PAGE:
known as the SYRIAN CHRISTIANS, members of which are to be found on the Western or MALABAR coast of South India. In connection with that revival a Brahmin convert and native clergyman, the Rev. JUSTUS JOSEPH, was, with his brothers, an earnest and enthusiastic labourer. While possessing many interesting and hopeful features, the revival of 1873 was marred by errors and superstitions which have culminated in the lamentable scenes of extravagance and fanaticism of which a sect which has lately come into existence have been guilty. “The six years' people" —for so the sect is termed—boast of some four or five thousand adherents. About eighteen Syrian priests have joined them, and they have congregations in several places. Respecting the origin of the movement, the following details are given by the Rev. S. MATEER, of Trevandrum :

A man called Thomman (or phecy. This book, however, has Thomas), a Syrian Christian of Shenku. never appeared. lam, near Quilon, made professions of "Joseph was again and again having received the gift of prophecy, and advised with and exhorted on these worked upon Justus Joseph so that, in matters by missionaries of the Church July, 1875, the latter issued a circular Missionary Society and others. But to a number of persons and advertised he went further and further. He in the public papers as follows:- put implicit faith in the prophet,' "• DIVINE PROCLAMATION.

who seems, as far as I can hear, to

be a cheat rather than a fanatic. "It is hereby proclaimed with

Dreams, visions, and pretences to certainty that there remains an interval of only six years (from May, 1875)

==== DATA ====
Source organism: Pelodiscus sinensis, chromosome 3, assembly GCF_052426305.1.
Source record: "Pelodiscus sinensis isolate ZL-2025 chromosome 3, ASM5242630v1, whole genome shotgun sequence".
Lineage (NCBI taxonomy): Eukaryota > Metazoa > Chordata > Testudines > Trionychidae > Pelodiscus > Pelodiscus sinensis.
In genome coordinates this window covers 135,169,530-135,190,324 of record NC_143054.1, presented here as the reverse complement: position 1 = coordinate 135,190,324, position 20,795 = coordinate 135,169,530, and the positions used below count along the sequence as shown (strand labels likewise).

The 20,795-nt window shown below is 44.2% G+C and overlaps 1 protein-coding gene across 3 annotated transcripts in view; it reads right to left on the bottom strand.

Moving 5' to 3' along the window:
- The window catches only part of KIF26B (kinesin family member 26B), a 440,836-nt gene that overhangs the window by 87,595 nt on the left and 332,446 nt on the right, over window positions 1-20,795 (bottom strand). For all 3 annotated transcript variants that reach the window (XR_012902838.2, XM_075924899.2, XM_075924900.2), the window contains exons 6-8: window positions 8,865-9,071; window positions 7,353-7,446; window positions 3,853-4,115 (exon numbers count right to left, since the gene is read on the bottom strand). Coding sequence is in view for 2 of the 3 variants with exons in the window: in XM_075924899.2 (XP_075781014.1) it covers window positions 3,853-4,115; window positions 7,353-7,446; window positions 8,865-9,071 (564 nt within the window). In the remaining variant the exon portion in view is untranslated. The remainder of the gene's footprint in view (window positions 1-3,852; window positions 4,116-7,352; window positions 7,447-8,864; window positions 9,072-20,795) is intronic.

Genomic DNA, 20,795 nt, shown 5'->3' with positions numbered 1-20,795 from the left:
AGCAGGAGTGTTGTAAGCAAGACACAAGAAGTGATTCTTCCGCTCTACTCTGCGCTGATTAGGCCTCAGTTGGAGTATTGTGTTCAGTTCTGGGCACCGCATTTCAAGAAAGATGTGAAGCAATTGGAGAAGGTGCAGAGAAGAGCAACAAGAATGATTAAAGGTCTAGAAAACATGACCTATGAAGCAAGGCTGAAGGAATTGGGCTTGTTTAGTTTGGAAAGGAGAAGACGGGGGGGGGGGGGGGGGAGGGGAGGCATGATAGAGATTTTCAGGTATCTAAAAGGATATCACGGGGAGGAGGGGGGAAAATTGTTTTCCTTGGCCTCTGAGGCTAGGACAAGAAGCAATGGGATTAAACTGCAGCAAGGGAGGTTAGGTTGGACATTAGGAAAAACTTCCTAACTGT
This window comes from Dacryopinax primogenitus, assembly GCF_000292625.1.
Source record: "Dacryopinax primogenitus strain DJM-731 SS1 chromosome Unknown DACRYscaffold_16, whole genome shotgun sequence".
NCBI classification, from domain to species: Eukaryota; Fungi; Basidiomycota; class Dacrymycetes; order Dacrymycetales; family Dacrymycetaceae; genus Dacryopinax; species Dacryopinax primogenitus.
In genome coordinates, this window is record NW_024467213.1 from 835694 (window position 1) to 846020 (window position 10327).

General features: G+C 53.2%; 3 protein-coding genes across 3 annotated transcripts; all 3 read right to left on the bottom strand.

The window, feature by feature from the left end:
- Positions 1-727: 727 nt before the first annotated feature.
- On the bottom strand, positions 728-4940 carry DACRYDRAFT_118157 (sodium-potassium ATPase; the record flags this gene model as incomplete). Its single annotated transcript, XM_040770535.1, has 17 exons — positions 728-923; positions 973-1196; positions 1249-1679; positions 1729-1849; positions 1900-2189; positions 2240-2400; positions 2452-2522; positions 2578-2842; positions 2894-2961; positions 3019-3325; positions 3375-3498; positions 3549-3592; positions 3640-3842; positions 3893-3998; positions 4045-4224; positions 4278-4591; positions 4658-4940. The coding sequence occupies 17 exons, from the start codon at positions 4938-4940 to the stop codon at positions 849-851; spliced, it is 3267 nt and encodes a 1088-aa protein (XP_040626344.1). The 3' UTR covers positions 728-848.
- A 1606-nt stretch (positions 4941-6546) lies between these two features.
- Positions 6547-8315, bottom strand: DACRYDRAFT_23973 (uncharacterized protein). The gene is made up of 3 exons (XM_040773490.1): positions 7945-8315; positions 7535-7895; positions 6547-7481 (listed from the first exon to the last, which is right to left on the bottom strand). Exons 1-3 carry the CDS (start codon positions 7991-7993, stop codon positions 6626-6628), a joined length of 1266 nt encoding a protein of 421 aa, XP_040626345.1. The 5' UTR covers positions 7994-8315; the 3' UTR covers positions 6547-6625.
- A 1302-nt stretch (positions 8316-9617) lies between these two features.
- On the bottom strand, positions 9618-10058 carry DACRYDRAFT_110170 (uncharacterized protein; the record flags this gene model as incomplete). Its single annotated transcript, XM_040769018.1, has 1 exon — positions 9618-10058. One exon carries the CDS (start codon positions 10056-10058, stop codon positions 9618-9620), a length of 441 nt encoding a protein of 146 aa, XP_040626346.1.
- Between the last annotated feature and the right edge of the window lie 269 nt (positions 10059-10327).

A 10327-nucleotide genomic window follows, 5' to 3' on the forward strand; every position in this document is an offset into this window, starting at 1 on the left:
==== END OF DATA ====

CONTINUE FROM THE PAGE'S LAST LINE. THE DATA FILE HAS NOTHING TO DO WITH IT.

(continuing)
direct inspiration of the Holy Ghost till the glorious coming of King Jesus

were everywhere believed among the poor Syrian Christians.

Joseph was of Nazareth on the fiery cloud. And

constantly surrounded by excited as He is going to appear suddenly in

crowds of adherents. His mother the seventh year to be seen by all.

went about beating a gong and “Repent ye all, for the kingdom of

preaching the coming of the Lord. heaven is at hand.”

But still their chief labours were “The proclamation, made by His servant is as revealed by the Holy

amongst Syrian Christians. Little Ghost of King Jesus.

was or is done for the heathen,

“ Soon the doctrine was started that "Justus JOSEPH,

public and detailed and reiterated conC. M, S. Minister of Kanneet.'

fession of every sin before the con" To this was added in a postscript gregation was an essential duty. Ter. the promise of a book, then being rible revelations were made ; in some prepared for publication in accord- cases, however, so extravagant and ance with the directions of the Holy improbable, that I venture to hope Spirit,' in which things were foretold that people accused themselves more the fulfilment of which should be a or less unjustly in the heat of exciteproof of the truth of the above pro- ment."

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2. SUPERSTITIOUS PRACTICES. Scenes such as those described above are sad enough ; but the profanity

1 of some of the rites and ceremonies practised is still more to be deplored, tending, as it does, to bring Christianity into ridicule and contempt :

“Marvellous absurdities and fana- people confess their sins and pray. ticisms are practised amongst these One of the prophets frequently makes poor people. They go in a kind of a noise like a trumpet in the four procession to church, ringing a bell quarters; the other sometimes makes and singing, then circumambulate the a noise and dances backward and forbuilding three times and then enter. ward on one leg. They now seal' In the centre a table is placed which the disciples and pass them through they regard as the throne of God. At the strait gate. Very recently a the four corners are placed four chief prophecy was uttered that there men, 'the four living creatures,' and should be darkness on the face of the around these the four and twenty earth for three days, from 10th to 12th elders,' and then the common people. August, but nothing remarkable “A kind of dancing is practised in occurred.